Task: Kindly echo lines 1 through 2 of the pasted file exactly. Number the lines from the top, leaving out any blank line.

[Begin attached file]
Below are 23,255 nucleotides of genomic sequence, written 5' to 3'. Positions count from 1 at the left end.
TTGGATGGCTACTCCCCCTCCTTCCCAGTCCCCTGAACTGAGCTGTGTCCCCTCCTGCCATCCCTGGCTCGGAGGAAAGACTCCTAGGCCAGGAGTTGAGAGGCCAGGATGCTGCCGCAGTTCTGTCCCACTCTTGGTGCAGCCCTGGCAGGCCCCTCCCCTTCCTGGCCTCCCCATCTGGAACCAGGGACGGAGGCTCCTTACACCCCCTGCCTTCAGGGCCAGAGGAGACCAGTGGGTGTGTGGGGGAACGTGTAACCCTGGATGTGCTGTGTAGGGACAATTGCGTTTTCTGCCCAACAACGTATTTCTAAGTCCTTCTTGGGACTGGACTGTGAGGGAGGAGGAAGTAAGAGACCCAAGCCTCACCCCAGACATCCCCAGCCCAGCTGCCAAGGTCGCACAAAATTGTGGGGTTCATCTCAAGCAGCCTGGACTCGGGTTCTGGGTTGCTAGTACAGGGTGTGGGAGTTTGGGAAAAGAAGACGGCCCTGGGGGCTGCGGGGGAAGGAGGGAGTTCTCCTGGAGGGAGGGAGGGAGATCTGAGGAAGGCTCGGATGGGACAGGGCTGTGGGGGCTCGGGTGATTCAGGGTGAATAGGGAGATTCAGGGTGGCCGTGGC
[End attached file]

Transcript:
Below are 23,255 nucleotides of genomic sequence, written 5' to 3'. Positions count from 1 at the left end.
TTGGATGGCTACTCCCCCTCCTTCCCAGTCCCCTGAACTGAGCTGTGTCCCCTCCTGCCATCCCTGGCTCGGAGGAAAGACTCCTAGGCCAGGAGTTGAGAGGCCAGGATGCTGCCGCAGTTCTGTCCCACTCTTGGTGCAGCCCTGGCAGGCCCCTCCCCTTCCTGGCCTCCCCATCTGGAACCAGGGACGGAGGCTCCTTACACCCCCTGCCTTCAGGGCCAGAGGAGACCAGTGGGTGTGTGGGGGAACGTGTAACCCTGGATGTGCTGTGTAGGGACAATTGCGTTTTCTGCCCAACAACGTATTTCTAAGTCCTTCTTGGGACTGGACTGTGAGGGAGGAGGAAGTAAGAGACCCAAGCCTCACCCCAGACATCCCCAGCCCAGCTGCCAAGGTCGCACAAAATTGTGGGGTTCATCTCAAGCAGCCTGGACTCGGGTTCTGGGTTGCTAGTACAGGGTGTGGGAGTTTGGGAAAAGAAGACGGCCCTGGGGGCTGCGGGGGAAGGAGGGAGTTCTCCTGGAGGGAGGGAGGGAGATCTGAGGAAGGCTCGGATGGGACAGGGCTGTGGGGGCTCGGGTGATTCAGGGTGAATAGGGAGATTCAGGGTGGCCGTGGC